Paladino: The current sea turtles, the hard-shelled ones, the green turtle, the loggerhead, are all about 2 to 6 million years old. The leatherback looks the same as it did 20 million years ago, and looks very much like it's close relative that was around 65 million years ago, at the end of the Age of Dinosaurs. The only difference is that it's about half the size. So, the only sea turtle that looks pretty much the same as it did when dinosaurs were around is the leatherback.

Question: What is the turtles' vision like?
Paladino: It's got very good vision and can see very well, even in the dark. When going down deep, they are able to see their food, and we suspect that they have very good night vision.

Question: What is the most exciting thing about the turtles?
Paladino: What's really exciting is to watch them come out of the water and onto the beach — they make you think about the Age of Dinosaurs and what it must have been like to have those giant reptiles walking across the beach digging nests and laying eggs.

Question: What advice do you have for kids who want to become scientists?
Paladino: They should remember that it takes a lot of skills to become a scientist. You have to be good at math, write well, and you must like science, which includes chemistry and physics.

Question: How close to extinction are sea turtles?
Paladino: It's hard to say at this point. Unless we change the way in which we use the oceans, I suspect that not only sea turtles but many marine organisms will become extinct. Sea turtles have been very successful and changed very little for millions of years. It's only been in the last 100 years that they've become endangered. The primary reason is because of their interaction with people. And the only reason they're endangered is because of the way we destroy beaches and wastefully harvest the ocean.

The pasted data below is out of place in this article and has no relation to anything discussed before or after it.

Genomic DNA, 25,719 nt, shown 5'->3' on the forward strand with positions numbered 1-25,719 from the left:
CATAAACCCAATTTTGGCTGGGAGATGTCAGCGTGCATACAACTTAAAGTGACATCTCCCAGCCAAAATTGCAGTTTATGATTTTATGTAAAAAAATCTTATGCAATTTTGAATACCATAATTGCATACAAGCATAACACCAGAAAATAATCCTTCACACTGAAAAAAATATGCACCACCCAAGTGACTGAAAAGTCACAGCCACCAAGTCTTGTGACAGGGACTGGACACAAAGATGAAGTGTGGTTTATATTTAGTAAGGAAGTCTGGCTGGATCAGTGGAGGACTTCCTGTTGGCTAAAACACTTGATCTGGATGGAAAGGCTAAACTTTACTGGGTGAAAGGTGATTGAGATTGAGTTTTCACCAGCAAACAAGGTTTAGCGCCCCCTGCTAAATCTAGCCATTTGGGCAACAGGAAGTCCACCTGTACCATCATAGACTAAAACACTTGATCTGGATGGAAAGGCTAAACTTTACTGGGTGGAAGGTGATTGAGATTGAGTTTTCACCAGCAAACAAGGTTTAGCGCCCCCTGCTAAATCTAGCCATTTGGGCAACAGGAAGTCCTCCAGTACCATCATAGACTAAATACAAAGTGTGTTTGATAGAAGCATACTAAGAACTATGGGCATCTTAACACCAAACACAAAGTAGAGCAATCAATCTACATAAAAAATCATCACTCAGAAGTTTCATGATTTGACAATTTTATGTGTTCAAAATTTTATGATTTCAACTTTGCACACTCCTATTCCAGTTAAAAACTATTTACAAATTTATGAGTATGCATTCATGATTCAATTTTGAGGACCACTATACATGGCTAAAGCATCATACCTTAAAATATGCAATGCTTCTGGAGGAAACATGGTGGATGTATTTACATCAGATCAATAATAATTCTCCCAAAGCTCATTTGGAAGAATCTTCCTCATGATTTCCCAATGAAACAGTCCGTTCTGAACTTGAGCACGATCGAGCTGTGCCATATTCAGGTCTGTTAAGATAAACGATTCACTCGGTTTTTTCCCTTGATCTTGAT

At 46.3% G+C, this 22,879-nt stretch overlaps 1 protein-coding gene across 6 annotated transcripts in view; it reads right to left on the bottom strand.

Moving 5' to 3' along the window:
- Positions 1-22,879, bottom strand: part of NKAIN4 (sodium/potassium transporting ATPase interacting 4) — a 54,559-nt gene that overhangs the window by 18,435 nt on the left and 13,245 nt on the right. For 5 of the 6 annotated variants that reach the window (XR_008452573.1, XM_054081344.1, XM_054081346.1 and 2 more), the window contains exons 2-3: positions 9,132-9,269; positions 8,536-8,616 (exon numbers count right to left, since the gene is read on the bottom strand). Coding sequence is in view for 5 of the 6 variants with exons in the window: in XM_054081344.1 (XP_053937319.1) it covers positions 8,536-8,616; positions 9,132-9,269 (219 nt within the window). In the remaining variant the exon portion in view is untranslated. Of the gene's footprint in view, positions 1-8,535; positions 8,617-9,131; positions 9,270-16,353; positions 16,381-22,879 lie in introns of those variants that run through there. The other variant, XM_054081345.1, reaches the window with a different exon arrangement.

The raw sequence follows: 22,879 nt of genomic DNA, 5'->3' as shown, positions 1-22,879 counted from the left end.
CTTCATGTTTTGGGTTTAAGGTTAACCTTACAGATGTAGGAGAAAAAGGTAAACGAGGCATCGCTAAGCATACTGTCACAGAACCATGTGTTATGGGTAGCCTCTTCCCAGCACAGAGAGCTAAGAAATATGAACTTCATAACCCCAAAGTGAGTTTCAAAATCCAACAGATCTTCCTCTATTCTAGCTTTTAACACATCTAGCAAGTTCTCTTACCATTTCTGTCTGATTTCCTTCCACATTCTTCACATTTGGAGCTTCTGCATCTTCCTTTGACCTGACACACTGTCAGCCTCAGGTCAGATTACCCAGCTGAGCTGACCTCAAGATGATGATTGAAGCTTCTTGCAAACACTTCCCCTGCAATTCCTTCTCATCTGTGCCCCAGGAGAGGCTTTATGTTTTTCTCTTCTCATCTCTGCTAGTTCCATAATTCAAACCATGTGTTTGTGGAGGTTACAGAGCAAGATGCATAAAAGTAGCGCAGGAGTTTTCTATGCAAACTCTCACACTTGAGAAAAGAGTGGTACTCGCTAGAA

Question: Are there any little-known facts that we should know about sea turtles or any other turtles?
Paladino: One of the interesting facts is that it seems that leatherbacks, the largest sea turtles, seem to be monogamous — they only mate with one male. They are also very deep divers. I have recordings of them going down almost a kilometer into the ocean.

Thank you for your efforts!! Is there anything else people can do to make sure turtles live for another 65 million years? I would say as long as the kids remember to conserve, recycle, and don't buy a house on the beach! Then we should be fine.